Once she was discharged to rehab weeks later I came home but turned right back around the next month to help her transition to living at home post-stroke. My days were filled with physical therapy, endless doctor visits, and constant comments from those in Florida asking if I was going to leave my life in Chicago and move down with her.
All the while I was losing my Chicago business right and left. And spent the longest time away from my husband I’d ever had since we met nine years earlier.
To say it was an anxious few months would be an understatement. ‘The Sun is larger than the Earth’ kind of understatement.
To put it bluntly LIFE SUCKED.
I lost most of my main photography clients — not because they weren’t understanding or sympathetic to my situation — only because I was 1,000 miles away and unable to take the shoots.
I returned home again in March 2017 to head on a once-in-a-lifetime trip with the Finland Board of Tourism. Not even 9 hours after landing my grandmother had to go to the hospital because she’d fallen off the toilet and hurt herself. I spent the rest of the trip worrying and panicking every time I got a call from her area code, completely distracted and completely miserable that I was so distracted during such a momentous trip.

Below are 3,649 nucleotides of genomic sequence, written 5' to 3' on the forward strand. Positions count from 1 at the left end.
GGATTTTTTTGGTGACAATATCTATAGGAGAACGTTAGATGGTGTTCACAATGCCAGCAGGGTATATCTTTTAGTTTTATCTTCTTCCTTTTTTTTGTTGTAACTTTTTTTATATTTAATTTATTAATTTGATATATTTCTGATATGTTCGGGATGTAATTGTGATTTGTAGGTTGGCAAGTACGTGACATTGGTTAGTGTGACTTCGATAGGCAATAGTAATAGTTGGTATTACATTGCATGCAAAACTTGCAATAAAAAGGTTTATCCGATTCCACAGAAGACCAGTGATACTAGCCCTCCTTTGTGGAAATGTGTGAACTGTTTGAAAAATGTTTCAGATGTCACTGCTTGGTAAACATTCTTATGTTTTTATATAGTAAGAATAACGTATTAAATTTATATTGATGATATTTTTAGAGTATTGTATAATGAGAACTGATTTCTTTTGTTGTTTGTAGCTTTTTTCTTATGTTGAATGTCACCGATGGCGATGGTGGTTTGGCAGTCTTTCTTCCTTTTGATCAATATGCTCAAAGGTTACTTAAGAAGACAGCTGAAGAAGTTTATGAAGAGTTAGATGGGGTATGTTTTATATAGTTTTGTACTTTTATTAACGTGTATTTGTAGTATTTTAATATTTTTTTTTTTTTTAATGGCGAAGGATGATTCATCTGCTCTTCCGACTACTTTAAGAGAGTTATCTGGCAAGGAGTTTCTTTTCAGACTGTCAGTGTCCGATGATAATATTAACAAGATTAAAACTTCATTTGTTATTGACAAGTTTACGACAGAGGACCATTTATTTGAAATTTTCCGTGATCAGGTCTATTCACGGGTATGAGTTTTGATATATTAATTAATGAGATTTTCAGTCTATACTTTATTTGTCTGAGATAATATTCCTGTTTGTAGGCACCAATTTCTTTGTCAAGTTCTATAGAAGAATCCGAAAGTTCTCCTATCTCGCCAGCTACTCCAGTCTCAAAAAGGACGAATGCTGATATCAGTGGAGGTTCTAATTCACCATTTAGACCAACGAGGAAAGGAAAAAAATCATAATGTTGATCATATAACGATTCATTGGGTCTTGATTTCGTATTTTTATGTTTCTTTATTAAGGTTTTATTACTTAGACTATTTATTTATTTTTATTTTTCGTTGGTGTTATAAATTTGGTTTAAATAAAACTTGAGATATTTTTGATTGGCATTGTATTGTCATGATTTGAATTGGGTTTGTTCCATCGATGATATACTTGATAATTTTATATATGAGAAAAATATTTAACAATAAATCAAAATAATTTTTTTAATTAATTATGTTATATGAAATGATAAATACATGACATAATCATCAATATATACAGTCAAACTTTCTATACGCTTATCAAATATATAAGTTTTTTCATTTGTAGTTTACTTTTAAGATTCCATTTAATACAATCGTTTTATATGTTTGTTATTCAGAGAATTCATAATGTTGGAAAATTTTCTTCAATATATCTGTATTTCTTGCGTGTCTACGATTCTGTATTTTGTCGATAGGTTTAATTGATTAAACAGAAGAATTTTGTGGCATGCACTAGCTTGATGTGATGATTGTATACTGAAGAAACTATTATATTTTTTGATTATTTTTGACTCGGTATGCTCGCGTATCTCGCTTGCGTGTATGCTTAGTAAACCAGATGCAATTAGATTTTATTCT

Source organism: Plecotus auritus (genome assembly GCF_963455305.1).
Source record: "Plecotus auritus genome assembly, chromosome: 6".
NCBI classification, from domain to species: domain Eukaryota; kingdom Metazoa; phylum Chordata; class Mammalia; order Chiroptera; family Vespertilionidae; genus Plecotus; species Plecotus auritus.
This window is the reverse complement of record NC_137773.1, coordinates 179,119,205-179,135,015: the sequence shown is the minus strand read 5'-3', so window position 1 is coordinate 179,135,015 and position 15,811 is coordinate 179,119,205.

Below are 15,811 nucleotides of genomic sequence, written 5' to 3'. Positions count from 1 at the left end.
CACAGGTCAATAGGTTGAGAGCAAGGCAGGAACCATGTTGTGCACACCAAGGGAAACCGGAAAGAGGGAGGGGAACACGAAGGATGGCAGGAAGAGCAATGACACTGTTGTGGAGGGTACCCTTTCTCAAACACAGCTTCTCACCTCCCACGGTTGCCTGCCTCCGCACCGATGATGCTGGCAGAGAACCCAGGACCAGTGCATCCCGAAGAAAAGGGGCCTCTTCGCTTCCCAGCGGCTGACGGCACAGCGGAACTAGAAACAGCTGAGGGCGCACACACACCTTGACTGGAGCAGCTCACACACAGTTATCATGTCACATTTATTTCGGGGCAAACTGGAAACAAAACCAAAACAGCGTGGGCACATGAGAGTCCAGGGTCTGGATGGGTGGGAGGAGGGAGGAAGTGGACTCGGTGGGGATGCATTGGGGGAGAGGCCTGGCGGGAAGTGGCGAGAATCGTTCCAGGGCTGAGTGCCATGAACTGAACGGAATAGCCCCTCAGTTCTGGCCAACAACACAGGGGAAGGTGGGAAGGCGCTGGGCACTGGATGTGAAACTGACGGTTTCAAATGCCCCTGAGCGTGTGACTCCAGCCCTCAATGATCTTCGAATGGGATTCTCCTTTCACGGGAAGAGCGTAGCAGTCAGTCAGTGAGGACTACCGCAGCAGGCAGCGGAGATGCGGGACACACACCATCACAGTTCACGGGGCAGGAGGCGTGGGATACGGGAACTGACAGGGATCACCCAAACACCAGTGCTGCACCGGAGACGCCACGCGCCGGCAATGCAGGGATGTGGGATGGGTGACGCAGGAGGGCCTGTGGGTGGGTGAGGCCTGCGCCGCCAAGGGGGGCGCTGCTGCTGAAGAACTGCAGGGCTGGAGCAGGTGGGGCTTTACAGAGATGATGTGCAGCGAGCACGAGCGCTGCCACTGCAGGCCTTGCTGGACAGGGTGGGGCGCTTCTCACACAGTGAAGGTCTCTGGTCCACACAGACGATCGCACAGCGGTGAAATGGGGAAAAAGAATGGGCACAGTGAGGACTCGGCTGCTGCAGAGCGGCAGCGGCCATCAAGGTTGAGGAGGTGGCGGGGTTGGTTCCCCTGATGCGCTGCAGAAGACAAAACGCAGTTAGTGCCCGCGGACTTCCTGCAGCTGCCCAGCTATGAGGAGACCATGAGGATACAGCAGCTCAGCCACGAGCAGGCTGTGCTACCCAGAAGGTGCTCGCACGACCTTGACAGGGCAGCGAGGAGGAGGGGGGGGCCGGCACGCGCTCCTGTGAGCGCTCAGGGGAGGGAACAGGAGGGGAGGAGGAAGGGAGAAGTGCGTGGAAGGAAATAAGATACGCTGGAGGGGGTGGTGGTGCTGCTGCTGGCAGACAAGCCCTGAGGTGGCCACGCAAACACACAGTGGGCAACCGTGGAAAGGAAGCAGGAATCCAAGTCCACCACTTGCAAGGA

Talk about unrelatable. This is the sort of stuff you really don’t understand until you go through it yourself. I sometimes wonder if the way other people judge you during these tragic times isn’t even harder than the tragedy itself. You’re alive but you can’t live your life. And believe me, I get why NO ONE really wants to talk about this stuff. But that also makes it even harder to handle. You feel like a freak even though you had no say in the hand fate dealt you.
Hadn’t I already sacrificed so much for my Dad at the end of his life? To have it happen twice in my 20’s felt downright cruel.
And the rest of our year followed in suit — sudden illnesses or complete life overhauls in the blink of an eye. Ups and downs like I never would have ever expected in my life 10 years ago.
I just couldn’t bring myself to Instagram hardly at all, especially when I was actually with my grandmother caring for her. I was so resentful about losing my business I didn’t even want to look at it. I shouldn’t have been, but I was. And seeing all my friends and colleagues continue to build their businesses and get new opportunities only fueled the frustration.
Three or four times last year I didn’t go on Instagram once for at least two weeks straight.
It was THAT bad.
And if I did post it was once in a blue moon.
After my grandmother’s death this past February I started to return to Instagram slowly, only when it felt right and “positive” for me. What did that do? That lost me hundreds of followers just by posting after having been gone for so long.
So far all I can do is push along and have faith that I’ll get my life back on track after the tragedies of the last 16 months. I don’t regret shirking Instagram for so long but I’m certainly paying a price for it. Which leads me to my next point…